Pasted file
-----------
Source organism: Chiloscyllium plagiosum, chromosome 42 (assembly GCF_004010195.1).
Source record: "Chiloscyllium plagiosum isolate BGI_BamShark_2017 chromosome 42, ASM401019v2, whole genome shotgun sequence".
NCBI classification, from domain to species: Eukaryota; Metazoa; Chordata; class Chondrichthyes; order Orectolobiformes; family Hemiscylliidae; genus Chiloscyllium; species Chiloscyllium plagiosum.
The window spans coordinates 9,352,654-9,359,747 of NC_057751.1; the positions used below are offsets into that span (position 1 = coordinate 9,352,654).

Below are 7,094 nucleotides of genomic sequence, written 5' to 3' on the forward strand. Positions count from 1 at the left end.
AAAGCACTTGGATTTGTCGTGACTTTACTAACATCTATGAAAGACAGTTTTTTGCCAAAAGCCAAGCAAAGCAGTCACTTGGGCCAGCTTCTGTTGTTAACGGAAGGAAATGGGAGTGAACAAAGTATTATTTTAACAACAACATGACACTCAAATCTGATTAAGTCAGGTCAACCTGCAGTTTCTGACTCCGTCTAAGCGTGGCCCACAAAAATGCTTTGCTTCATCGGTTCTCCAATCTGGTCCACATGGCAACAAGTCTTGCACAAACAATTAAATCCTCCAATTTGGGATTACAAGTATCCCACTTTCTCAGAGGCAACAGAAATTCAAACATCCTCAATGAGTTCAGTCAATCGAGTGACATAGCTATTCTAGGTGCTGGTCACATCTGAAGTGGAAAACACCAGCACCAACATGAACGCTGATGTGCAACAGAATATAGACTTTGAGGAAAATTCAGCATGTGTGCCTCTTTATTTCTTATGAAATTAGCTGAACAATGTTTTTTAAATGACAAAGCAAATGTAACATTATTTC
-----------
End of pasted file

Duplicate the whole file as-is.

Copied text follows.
Source organism: Chiloscyllium plagiosum, chromosome 42 (assembly GCF_004010195.1).
Source record: "Chiloscyllium plagiosum isolate BGI_BamShark_2017 chromosome 42, ASM401019v2, whole genome shotgun sequence".
NCBI classification, from domain to species: Eukaryota; Metazoa; Chordata; class Chondrichthyes; order Orectolobiformes; family Hemiscylliidae; genus Chiloscyllium; species Chiloscyllium plagiosum.
The window spans coordinates 9,352,654-9,359,747 of NC_057751.1; the positions used below are offsets into that span (position 1 = coordinate 9,352,654).

Below are 7,094 nucleotides of genomic sequence, written 5' to 3' on the forward strand. Positions count from 1 at the left end.
AAAGCACTTGGATTTGTCGTGACTTTACTAACATCTATGAAAGACAGTTTTTTGCCAAAAGCCAAGCAAAGCAGTCACTTGGGCCAGCTTCTGTTGTTAACGGAAGGAAATGGGAGTGAACAAAGTATTATTTTAACAACAACATGACACTCAAATCTGATTAAGTCAGGTCAACCTGCAGTTTCTGACTCCGTCTAAGCGTGGCCCACAAAAATGCTTTGCTTCATCGGTTCTCCAATCTGGTCCACATGGCAACAAGTCTTGCACAAACAATTAAATCCTCCAATTTGGGATTACAAGTATCCCACTTTCTCAGAGGCAACAGAAATTCAAACATCCTCAATGAGTTCAGTCAATCGAGTGACATAGCTATTCTAGGTGCTGGTCACATCTGAAGTGGAAAACACCAGCACCAACATGAACGCTGATGTGCAACAGAATATAGACTTTGAGGAAAATTCAGCATGTGTGCCTCTTTATTTCTTATGAAATTAGCTGAACAATGTTTTTTAAATGACAAAGCAAATGTAACATTATTTC